Scholarly Writing: How We Manage Our Data

by ajc

Photographers have a plethora of options when it comes to managing their digital assets. Off the top of my head I can name four rather conspicuous members of the group, Aperture, Lightroom, Photo Mechanic, and Portfolio. Each of these, in their own way, allows the photographer to quickly add metadata, resulting in quicker and more focused queries after storage. There are an entire libraries of books instructing photographers on the nuanced manner in which they should store, back-up, and generally manage their RAW files.

Software programmers are required to manage vast quantities of cryptic text. Additionally, they most often work on projects in groups, sharing code and a common vision for the way in which code is used, reused, and the way in which annotations (comments) are added to the code to ensure readability and consistency. The number of programming environments is also large. Apple’s XCode and the Eclipse platform are two very powerful solutions that are also free.

Academic writing, or scholarly work, requires components from both of these disciplines. The vast array of journal articles consumed by the typical individual within this field is broad. Each article is read and (if deemed worthy) reread, highlighted, annotated, and summarized. Too often his work is done in some disposable (read non-electronic) way. Why? The percentage of my peers who continue to print and file articles in a large binder with sticky notes jutting out in every direction is immense. It’s unfortunate.

I understand the appeal of working this way. It’s more organic, and it’s most definitely easier on the eyes. But it’s impossible to catalogue one’s work when its is pursued in this way. Sure, it can be filed. But, do you want to be the one searching for that one section in an article that you read about the second item in a recall assessment five years ago? I understand that something is lost by moving towards a digital solution. But what is gained, the ability to catalogue and easily search through thousands of lines of text encompassing decades of work is far too substantial to discard.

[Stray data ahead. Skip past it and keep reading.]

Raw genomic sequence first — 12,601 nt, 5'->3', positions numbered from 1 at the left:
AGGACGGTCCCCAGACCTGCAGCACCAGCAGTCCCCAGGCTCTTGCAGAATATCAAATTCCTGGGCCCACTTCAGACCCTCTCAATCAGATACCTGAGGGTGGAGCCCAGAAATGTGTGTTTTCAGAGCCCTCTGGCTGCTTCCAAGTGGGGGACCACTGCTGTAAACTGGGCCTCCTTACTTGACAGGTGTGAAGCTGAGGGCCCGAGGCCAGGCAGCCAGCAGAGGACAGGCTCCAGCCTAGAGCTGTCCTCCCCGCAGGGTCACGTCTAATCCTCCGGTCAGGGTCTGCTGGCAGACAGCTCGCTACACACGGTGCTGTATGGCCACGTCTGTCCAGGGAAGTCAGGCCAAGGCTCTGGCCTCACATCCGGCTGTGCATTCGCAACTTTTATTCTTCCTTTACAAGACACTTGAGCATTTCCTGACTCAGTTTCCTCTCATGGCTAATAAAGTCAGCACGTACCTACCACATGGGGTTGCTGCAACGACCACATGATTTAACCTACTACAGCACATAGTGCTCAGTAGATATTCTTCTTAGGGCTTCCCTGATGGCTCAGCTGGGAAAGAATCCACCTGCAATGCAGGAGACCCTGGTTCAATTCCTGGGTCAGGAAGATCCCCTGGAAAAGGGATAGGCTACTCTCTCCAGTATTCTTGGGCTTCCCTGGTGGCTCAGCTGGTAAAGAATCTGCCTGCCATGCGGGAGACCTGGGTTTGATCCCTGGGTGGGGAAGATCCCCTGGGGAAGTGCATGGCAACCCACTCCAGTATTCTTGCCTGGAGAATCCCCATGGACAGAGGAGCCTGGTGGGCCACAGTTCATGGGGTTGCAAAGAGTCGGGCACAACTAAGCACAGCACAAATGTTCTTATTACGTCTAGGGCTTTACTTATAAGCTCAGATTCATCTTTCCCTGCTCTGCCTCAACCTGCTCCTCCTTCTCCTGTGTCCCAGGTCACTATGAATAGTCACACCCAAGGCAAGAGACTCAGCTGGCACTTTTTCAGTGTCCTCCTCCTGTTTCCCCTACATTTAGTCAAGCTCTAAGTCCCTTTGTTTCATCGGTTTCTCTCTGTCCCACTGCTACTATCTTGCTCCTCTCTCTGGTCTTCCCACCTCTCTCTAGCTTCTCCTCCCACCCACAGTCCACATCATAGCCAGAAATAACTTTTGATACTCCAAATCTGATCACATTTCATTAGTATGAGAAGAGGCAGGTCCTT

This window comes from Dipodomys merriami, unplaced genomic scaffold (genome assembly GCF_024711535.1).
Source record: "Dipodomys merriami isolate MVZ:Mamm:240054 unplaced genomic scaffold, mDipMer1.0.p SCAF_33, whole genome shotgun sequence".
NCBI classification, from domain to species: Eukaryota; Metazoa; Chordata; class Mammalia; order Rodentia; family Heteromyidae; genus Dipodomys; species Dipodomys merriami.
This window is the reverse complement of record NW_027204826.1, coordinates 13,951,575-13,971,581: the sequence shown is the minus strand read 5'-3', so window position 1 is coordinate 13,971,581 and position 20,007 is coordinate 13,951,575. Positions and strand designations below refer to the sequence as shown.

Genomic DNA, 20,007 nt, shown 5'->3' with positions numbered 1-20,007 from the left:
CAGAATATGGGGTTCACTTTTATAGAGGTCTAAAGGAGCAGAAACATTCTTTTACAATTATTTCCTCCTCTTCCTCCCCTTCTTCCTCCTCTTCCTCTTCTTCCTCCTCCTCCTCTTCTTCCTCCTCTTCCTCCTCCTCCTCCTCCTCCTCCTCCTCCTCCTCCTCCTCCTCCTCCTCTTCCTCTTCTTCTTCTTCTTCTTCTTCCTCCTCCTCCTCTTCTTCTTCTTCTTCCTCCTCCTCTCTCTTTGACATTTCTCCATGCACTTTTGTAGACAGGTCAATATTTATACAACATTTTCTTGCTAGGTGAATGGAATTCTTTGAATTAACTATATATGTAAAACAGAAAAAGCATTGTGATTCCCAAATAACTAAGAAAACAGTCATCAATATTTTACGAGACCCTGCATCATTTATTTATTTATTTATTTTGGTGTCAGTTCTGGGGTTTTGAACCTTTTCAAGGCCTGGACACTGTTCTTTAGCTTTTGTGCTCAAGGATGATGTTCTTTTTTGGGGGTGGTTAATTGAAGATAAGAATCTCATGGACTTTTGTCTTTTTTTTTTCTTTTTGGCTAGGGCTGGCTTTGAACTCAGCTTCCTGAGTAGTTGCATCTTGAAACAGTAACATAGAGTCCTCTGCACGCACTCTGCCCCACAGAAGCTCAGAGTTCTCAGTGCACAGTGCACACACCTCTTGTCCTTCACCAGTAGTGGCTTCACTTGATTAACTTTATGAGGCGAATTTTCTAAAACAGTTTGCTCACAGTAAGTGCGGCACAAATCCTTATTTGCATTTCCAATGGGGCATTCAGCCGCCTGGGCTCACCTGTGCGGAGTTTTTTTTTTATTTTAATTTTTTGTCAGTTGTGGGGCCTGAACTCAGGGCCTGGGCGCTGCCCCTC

In the following videos, I review an online solution to reading and tagging text from PDF files, a.nnotate, and a creative use of a PIM called Daylite as a way of illustrating what might be possible if a real inclusive solution can be created. Ironically, it will be those software engineers and programmers who are turned to to generate the lines of code that allow scholars to manage their work in the same way that those coders have always done.

There are six videos, each are listed below.

a.nnotate.com: overview – 8 minutes, 34 seconds
a.nnotate.com getting data – 10 minutes, 35 seconds
daylite: overview – 15 minutes, 51 seconds
daylite:tagging data – 3 minutes, 52 seconds
daylite: completed database – 24 minutes, 38 seconds
analysis and conclusions – 18 minutes, 38 seconds

I’d like to conclude with a quote about citing words of an individual who I had an opportunity to see speak several times at the November Learning conference in Boston that took place in July of 2008, Mark Prensky.

He (Prensky) argues that this emersion in digital worlds means that the current cohort of students, and those that will follow them, think and process information in fundamentally different ways from those that have gone before, and this includes their teachers. For example, teachers are serial thinkers as befits those of the book-age but students parallel process and multi-task with a digital desk top allowing both a range of resources and a range of information modes, audio, textural and graphical, to be accessed at the same time. Such students are more graphically orientated than those of us brought up under the hegemony of the word. Given the choice, such students produce multi-modal presentations rather than an essay to express their thoughts and arguments. These are not the skills appreciated by teachers and other adults, indeed they are not the skills we test formally in many education systems where the essay is still the favored mode of information transition.1

1. Underwood, J. D. M. (2007). European Journal of Education. Rethinking the Digital Divide: Impacts on Student-Tutor Relationships 42(2). 213—222.